Keeping employees, residents and all users of a property safe is the most important role for a facility manager. Keeping them safe from fire and smoke is vital. Fire alarms and smoke detectors are critical tools to alert people to the presence of fire and smoke, but they must be maintained and tested frequently.
We are often asked ‘how often fire alarms and smoke detectors should be tested?’ We’ve pulled together everything you need to know about testing fire alarms in commercial premises and the specific information social housing landlords need about maintaining smoke alarms.
How often should a fire alarm be tested on commercial premises?
According to article 13 subsection 1 of the Regulatory Reform (Fire Safety) Order 2005 [FSO], it is a legal requirement for the responsible person to make sure that the premises are, to the extent that it is appropriate, equipped with appropriate fire detectors and alarms in order to ensure the safety of relevant persons where necessary (whether due to the features of the premises, the activity undertaken there, any hazards present, or any other relevant circumstances). The persons designated to carry out and maintain these measures must be competent individuals, according to subsection three. However, after receiving the necessary training, a responsible person (or someone who has been designated by the responsible person) may do fire alarm system testing.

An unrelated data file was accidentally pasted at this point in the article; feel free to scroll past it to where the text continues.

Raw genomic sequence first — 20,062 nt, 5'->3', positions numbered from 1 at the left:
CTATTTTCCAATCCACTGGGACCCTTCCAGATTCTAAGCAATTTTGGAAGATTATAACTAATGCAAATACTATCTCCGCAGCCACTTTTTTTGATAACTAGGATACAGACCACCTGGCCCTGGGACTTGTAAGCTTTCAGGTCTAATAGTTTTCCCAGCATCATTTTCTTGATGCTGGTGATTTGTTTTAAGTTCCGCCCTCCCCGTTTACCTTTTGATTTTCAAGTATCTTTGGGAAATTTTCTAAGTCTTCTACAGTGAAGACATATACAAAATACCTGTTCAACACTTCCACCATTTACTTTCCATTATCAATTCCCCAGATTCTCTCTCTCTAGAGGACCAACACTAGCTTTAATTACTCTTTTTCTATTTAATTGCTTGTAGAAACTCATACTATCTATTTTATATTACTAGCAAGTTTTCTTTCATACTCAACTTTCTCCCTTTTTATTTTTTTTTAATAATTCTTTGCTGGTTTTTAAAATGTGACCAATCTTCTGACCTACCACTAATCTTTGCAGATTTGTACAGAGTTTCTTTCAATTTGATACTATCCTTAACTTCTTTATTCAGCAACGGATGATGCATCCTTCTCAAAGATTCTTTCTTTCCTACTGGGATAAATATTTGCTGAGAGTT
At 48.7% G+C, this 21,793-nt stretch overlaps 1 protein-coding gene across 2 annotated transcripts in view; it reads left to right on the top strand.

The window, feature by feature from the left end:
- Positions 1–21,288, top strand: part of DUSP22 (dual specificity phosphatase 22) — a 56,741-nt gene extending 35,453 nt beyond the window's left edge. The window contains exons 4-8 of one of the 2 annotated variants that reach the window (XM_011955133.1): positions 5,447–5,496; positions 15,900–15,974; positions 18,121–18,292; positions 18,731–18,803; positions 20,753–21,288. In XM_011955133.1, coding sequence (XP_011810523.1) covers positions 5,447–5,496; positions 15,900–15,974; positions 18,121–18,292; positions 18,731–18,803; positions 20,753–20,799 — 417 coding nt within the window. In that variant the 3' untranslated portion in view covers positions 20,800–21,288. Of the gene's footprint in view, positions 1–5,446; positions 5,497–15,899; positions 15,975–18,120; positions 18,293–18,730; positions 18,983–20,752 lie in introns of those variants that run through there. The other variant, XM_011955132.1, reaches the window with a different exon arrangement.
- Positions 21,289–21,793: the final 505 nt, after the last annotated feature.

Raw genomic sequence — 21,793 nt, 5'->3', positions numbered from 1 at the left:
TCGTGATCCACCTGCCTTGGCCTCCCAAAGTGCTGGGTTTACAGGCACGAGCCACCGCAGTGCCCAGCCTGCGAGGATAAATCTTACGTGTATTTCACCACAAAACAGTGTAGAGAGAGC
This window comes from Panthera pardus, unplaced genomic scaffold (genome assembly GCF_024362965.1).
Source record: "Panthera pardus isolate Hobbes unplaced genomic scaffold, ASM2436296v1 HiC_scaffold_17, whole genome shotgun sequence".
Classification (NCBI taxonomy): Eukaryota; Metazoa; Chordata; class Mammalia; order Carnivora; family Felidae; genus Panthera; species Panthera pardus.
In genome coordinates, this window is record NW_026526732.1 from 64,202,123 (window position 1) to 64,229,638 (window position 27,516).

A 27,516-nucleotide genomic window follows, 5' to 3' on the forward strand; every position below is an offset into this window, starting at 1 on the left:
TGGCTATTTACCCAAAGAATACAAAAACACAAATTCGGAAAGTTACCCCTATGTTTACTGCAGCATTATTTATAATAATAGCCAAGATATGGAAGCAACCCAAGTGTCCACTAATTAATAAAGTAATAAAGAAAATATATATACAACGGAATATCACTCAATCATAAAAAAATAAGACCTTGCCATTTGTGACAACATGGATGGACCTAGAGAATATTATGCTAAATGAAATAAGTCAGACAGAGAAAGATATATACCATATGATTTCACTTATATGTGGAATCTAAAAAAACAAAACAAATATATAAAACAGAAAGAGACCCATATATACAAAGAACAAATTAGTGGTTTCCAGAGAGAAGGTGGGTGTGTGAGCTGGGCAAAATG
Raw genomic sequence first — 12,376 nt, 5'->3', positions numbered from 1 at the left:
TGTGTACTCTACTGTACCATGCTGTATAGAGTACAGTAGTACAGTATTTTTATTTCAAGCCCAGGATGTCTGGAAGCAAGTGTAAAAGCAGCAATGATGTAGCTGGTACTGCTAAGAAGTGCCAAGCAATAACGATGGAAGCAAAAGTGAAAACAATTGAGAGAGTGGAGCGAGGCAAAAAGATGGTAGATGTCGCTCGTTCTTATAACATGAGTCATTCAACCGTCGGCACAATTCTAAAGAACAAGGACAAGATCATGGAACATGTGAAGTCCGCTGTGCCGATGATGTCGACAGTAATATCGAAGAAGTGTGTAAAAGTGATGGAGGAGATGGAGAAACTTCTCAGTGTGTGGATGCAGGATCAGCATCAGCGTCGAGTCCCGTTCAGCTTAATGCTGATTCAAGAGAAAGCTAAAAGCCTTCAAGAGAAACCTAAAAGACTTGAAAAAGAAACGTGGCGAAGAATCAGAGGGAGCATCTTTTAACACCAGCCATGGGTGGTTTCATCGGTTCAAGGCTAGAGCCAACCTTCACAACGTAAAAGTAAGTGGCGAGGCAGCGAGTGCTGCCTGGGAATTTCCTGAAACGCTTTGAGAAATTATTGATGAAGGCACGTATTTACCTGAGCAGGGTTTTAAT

What are the different types of fire alarm systems?
There are 2 different types of fire alarm systems. These are automatic and manual.
Manual Fire Alarms
A manual call point (outstation) is needed for the manual fire alarm system in order to activate the fire alarm, which will then be registered on the fire alarm panel (master station). With additional outstations in higher-risk locations like plant rooms, commercial kitchens, and laundries, the outstations must be situated near fire exits, fire doors and escape routes.
Automatic Fire Alarms
A user may manually raise the alarm by an outstation, which will once more be registered on the master station, in an automatic fire alarm system in addition to being activated automatically by smoke or heat detection.
Two Types of Commercial Fire Alarm systems
There are two types of fire alarm systems available for use in commercial or business settings: conventional and addressable.
Conventional Fire Alarm system
First, a conventional fire alarm system will record a detected fire as occurring in one of the designated zones, such as the ground floor, warehouse, or plant room, depending on how the system was designed and installed (whether by automatic fire detection systems or the activation of a fire alarm manual call point).
Addressable Fire Alarm Systems